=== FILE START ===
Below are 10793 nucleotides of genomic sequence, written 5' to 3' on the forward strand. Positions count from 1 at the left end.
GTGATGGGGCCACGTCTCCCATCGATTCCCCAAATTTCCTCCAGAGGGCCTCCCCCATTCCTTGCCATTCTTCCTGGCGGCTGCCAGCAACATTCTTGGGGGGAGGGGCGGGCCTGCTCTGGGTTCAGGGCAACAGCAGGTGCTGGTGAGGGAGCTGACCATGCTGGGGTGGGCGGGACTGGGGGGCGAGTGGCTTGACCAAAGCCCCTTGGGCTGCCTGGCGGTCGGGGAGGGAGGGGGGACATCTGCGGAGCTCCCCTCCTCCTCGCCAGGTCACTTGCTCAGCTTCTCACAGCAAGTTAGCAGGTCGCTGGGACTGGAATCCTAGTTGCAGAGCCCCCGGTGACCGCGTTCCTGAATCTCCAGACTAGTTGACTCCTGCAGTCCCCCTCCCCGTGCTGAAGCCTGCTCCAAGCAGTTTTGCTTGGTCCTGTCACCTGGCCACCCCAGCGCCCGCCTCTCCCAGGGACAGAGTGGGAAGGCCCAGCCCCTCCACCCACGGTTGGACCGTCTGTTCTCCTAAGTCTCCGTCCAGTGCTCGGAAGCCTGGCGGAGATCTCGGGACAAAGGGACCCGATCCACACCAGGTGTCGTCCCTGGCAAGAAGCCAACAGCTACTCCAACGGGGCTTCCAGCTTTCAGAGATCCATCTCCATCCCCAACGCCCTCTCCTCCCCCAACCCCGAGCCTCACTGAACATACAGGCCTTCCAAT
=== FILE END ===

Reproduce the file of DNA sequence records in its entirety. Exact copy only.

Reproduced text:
Below are 10793 nucleotides of genomic sequence, written 5' to 3' on the forward strand. Positions count from 1 at the left end.
GTGATGGGGCCACGTCTCCCATCGATTCCCCAAATTTCCTCCAGAGGGCCTCCCCCATTCCTTGCCATTCTTCCTGGCGGCTGCCAGCAACATTCTTGGGGGGAGGGGCGGGCCTGCTCTGGGTTCAGGGCAACAGCAGGTGCTGGTGAGGGAGCTGACCATGCTGGGGTGGGCGGGACTGGGGGGCGAGTGGCTTGACCAAAGCCCCTTGGGCTGCCTGGCGGTCGGGGAGGGAGGGGGGACATCTGCGGAGCTCCCCTCCTCCTCGCCAGGTCACTTGCTCAGCTTCTCACAGCAAGTTAGCAGGTCGCTGGGACTGGAATCCTAGTTGCAGAGCCCCCGGTGACCGCGTTCCTGAATCTCCAGACTAGTTGACTCCTGCAGTCCCCCTCCCCGTGCTGAAGCCTGCTCCAAGCAGTTTTGCTTGGTCCTGTCACCTGGCCACCCCAGCGCCCGCCTCTCCCAGGGACAGAGTGGGAAGGCCCAGCCCCTCCACCCACGGTTGGACCGTCTGTTCTCCTAAGTCTCCGTCCAGTGCTCGGAAGCCTGGCGGAGATCTCGGGACAAAGGGACCCGATCCACACCAGGTGTCGTCCCTGGCAAGAAGCCAACAGCTACTCCAACGGGGCTTCCAGCTTTCAGAGATCCATCTCCATCCCCAACGCCCTCTCCTCCCCCAACCCCGAGCCTCACTGAACATACAGGCCTTCCAAT